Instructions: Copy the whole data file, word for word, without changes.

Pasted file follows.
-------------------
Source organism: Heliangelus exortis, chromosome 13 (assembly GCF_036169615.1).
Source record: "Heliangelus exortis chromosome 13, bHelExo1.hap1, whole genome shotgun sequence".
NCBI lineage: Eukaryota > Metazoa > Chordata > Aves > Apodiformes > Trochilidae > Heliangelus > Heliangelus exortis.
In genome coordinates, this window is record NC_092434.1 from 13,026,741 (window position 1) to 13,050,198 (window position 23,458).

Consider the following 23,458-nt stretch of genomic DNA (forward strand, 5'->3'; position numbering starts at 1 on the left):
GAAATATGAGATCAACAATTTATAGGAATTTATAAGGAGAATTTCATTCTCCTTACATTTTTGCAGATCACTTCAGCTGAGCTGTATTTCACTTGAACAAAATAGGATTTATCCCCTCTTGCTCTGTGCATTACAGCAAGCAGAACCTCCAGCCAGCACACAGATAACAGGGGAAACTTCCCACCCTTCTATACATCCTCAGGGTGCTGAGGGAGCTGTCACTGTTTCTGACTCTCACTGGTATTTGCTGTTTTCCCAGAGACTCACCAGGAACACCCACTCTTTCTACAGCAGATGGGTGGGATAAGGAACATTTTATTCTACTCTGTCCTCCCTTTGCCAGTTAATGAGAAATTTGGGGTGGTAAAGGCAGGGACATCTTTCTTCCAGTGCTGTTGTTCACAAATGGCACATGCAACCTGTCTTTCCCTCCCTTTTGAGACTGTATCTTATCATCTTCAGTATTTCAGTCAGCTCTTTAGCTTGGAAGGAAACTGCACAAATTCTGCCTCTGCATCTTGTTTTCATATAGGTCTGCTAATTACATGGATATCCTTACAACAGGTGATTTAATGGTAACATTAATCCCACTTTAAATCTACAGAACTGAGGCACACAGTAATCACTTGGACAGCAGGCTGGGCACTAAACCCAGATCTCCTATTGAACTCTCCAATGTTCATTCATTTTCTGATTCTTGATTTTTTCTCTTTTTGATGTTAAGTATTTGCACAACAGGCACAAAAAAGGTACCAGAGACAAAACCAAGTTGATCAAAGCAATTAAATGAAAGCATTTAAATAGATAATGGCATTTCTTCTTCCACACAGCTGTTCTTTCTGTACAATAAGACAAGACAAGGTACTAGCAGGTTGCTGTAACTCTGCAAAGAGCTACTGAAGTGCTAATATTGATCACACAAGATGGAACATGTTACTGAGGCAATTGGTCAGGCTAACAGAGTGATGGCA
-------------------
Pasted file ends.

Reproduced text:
Source organism: Heliangelus exortis, chromosome 13 (assembly GCF_036169615.1).
Source record: "Heliangelus exortis chromosome 13, bHelExo1.hap1, whole genome shotgun sequence".
NCBI lineage: Eukaryota > Metazoa > Chordata > Aves > Apodiformes > Trochilidae > Heliangelus > Heliangelus exortis.
In genome coordinates, this window is record NC_092434.1 from 13,026,741 (window position 1) to 13,050,198 (window position 23,458).

Consider the following 23,458-nt stretch of genomic DNA (forward strand, 5'->3'; position numbering starts at 1 on the left):
GAAATATGAGATCAACAATTTATAGGAATTTATAAGGAGAATTTCATTCTCCTTACATTTTTGCAGATCACTTCAGCTGAGCTGTATTTCACTTGAACAAAATAGGATTTATCCCCTCTTGCTCTGTGCATTACAGCAAGCAGAACCTCCAGCCAGCACACAGATAACAGGGGAAACTTCCCACCCTTCTATACATCCTCAGGGTGCTGAGGGAGCTGTCACTGTTTCTGACTCTCACTGGTATTTGCTGTTTTCCCAGAGACTCACCAGGAACACCCACTCTTTCTACAGCAGATGGGTGGGATAAGGAACATTTTATTCTACTCTGTCCTCCCTTTGCCAGTTAATGAGAAATTTGGGGTGGTAAAGGCAGGGACATCTTTCTTCCAGTGCTGTTGTTCACAAATGGCACATGCAACCTGTCTTTCCCTCCCTTTTGAGACTGTATCTTATCATCTTCAGTATTTCAGTCAGCTCTTTAGCTTGGAAGGAAACTGCACAAATTCTGCCTCTGCATCTTGTTTTCATATAGGTCTGCTAATTACATGGATATCCTTACAACAGGTGATTTAATGGTAACATTAATCCCACTTTAAATCTACAGAACTGAGGCACACAGTAATCACTTGGACAGCAGGCTGGGCACTAAACCCAGATCTCCTATTGAACTCTCCAATGTTCATTCATTTTCTGATTCTTGATTTTTTCTCTTTTTGATGTTAAGTATTTGCACAACAGGCACAAAAAAGGTACCAGAGACAAAACCAAGTTGATCAAAGCAATTAAATGAAAGCATTTAAATAGATAATGGCATTTCTTCTTCCACACAGCTGTTCTTTCTGTACAATAAGACAAGACAAGGTACTAGCAGGTTGCTGTAACTCTGCAAAGAGCTACTGAAGTGCTAATATTGATCACACAAGATGGAACATGTTACTGAGGCAATTGGTCAGGCTAACAGAGTGATGGCA